Some aspects and features of a distal base assembly, including a distal funnel structure that anchors distal portions of positioning slings that are appropriate for rigging within a TF prosthetic socket frame are described in a U.S. Provisional Patent Applications No. 62/237,232 of Hurley et al., filed on Oct. 5, 2015, and No. 62/259,855 of Hurley et al., filed on Nov. 25, 2015, both of which are entitled “An integrated multi-material, multi-layer prosthetic socket liner garment”, which are incorporated into this present application by this reference thereto.

Any one or more features of any embodiment described herein may be combined with any one or more other features of any other embodiment, without departing from the scope of the invention. Further, the invention is not limited to the embodiments that are described or depicted herein for purposes of exemplification, but is to be defined only by a fair reading of claims appended to the patent application, including the full range of equivalency to which each element thereof is entitled. Further, while some theoretical considerations have been offered to provide an understanding of the technology (e.g., the effectiveness of a positioning slings in improving biomechanical control of the residual limb by acting on the residual bone as a lever), the claims are not bound by such theory.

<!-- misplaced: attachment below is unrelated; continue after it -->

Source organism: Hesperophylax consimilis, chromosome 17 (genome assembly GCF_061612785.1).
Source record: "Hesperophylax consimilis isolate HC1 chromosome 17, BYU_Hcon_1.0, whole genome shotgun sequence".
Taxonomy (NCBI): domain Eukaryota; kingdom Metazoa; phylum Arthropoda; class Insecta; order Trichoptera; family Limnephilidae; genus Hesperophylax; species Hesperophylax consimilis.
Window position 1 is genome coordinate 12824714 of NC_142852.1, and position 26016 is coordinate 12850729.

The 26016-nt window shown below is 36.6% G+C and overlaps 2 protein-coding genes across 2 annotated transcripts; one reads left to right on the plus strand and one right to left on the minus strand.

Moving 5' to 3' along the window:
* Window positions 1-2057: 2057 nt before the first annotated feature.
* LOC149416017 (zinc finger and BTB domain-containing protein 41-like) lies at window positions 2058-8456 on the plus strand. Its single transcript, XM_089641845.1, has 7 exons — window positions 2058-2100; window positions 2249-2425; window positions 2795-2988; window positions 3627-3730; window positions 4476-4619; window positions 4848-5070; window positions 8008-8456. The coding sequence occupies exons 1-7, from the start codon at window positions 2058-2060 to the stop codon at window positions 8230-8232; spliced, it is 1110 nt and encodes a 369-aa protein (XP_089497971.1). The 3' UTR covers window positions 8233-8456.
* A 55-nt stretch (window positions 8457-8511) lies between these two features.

Claims (3)

The invention claimed is:
1. A sling system for a transfemoral prosthetic socket, the sling system comprising:
a medial sling; and